Although many countries are saddled with stereotypes, in Switzerland’s case they’re dead on.
The alpine nation really is highly efficient. And meticulously punctual.
For chronically tardy, resolutely inefficient people, a visit to Switzerland yields a cocktail of emotions: awe, relief and a dash of irritation.
For the Swiss, punctuality is not merely a nicety, a bonbon in the buffet of life. It is a source of deep contentment. They derive genuine joy from the fact that life unfolds on time and in a highly efficient manner.
Whenever I visit Switzerland, I go through several stages of punctuality reaction. At first it delights me, especially if I’m coming from neighbouring Italy or France with their rather more flexible approach to timekeeping.
Then it annoys me. The extreme punctuality strikes me as a kind of stinginess , and I find myself agreeing with the English writer Evelyn Waugh who said that “punctuality is the virtue of the bored.”
That is unfair though, and finally I come to appreciate Swiss punctuality for what it is: a deep expression of respect for other people. A punctual person is a considerate one. By showing up on time – for everything – a Swiss person is saying, in effect, “I value your time and, by extension, I value you.”
It’s no coincidence that the Swiss are the world’s watchmakers.
How to explain this punctuality? A popular theory is that, historically, it stems from the unforgiving, mountainous terrain. Either you planted your crops on time and harvested them promptly or, well, you starved.
Punctuality, sadly, is a dying art in many parts of the world. Mobile phones are partly to blame. We feel less compelled to arrive on time if we can always text to say we’re running a few minutes late.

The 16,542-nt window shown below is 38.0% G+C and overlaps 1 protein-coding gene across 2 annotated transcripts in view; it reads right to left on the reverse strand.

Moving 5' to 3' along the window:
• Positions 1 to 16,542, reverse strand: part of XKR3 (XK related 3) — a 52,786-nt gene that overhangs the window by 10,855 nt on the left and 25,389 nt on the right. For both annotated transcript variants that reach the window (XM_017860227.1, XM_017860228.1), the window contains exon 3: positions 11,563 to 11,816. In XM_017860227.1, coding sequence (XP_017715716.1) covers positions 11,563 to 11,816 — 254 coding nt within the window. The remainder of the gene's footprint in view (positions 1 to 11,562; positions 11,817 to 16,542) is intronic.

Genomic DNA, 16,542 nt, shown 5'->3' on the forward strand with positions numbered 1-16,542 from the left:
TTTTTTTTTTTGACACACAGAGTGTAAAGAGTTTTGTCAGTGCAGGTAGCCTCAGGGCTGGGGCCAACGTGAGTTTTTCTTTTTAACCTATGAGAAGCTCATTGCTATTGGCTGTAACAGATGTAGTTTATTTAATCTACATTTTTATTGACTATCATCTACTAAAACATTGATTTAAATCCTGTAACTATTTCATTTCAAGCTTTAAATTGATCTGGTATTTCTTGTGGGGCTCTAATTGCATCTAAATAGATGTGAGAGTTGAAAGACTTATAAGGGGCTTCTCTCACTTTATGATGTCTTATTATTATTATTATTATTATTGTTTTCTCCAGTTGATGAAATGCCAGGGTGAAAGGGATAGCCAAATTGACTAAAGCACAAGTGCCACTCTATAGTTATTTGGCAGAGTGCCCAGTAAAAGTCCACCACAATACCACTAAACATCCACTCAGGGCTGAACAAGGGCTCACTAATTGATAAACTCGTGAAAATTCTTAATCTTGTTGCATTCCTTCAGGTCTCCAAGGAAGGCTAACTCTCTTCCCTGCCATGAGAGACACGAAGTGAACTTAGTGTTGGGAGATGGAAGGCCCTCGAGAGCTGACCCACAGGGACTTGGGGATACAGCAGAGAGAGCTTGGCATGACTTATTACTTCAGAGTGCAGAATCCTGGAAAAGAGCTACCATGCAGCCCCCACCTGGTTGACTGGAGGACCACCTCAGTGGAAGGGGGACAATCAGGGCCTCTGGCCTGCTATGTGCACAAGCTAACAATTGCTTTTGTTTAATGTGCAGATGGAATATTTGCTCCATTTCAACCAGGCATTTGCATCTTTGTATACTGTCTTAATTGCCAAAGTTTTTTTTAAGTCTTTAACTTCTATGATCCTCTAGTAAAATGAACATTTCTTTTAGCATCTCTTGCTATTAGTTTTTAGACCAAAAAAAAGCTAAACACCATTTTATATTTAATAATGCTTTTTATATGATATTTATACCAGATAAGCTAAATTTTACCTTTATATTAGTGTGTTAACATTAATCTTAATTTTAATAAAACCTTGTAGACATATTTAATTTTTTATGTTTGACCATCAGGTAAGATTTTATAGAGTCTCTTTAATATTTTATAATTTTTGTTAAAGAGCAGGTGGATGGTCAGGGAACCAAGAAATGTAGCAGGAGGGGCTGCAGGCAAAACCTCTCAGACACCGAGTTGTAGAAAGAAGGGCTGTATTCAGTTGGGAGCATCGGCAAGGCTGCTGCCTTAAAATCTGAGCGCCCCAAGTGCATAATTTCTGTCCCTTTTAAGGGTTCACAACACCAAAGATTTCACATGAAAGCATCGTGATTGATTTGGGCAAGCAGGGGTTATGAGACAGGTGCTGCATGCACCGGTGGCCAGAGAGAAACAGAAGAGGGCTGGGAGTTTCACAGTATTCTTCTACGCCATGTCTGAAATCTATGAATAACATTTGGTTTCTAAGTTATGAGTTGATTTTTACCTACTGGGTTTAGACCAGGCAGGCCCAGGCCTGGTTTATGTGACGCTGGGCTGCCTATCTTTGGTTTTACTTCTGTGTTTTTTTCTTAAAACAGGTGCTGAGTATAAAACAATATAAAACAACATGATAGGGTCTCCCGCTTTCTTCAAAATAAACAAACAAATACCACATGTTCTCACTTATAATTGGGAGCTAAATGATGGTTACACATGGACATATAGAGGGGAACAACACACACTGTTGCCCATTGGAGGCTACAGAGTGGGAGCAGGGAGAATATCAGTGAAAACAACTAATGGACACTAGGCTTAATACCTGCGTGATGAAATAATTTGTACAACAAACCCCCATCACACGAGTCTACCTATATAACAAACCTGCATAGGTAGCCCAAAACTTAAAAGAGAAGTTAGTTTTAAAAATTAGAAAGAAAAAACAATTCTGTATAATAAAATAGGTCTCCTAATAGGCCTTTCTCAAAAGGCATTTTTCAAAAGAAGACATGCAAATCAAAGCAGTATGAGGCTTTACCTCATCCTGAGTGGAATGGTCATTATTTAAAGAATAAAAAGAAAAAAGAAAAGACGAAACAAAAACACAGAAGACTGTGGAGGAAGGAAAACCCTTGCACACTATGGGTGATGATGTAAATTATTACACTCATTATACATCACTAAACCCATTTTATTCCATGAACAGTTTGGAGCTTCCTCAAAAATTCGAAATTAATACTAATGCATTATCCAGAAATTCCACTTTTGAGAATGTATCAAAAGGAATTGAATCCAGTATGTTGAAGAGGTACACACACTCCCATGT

Susan Jane Gilman, an American author has lived in Geneva for the past 11 years.
Switzerland has changed her. Once a “chronically late person”, Gilman is now meticulously punctual.
The flip side, though, is that when she visits New York, her hometown, she is annoyed by the relative lack of punctuality: the bus that is 15 minutes behind schedule or doesn’t show up at all, the friends who saunter into a restaurant 30 minutes late.
Punctuality is not without its drawbacks. For one thing, it creates a kind of bunching effect. Coffee shops in Swiss cities tend to be crowded at 4pm every day because everybody takes their coffee break at exactly 4pm . In apartment buildings, residents must abide by a strict weekday schedule for use of the laundry room.
Extreme punctuality also creates an expectation, and if that expectation is not met, disappointment ensues. On those rare occasions that things do not function smoothly, the Swiss get flustered – and angry.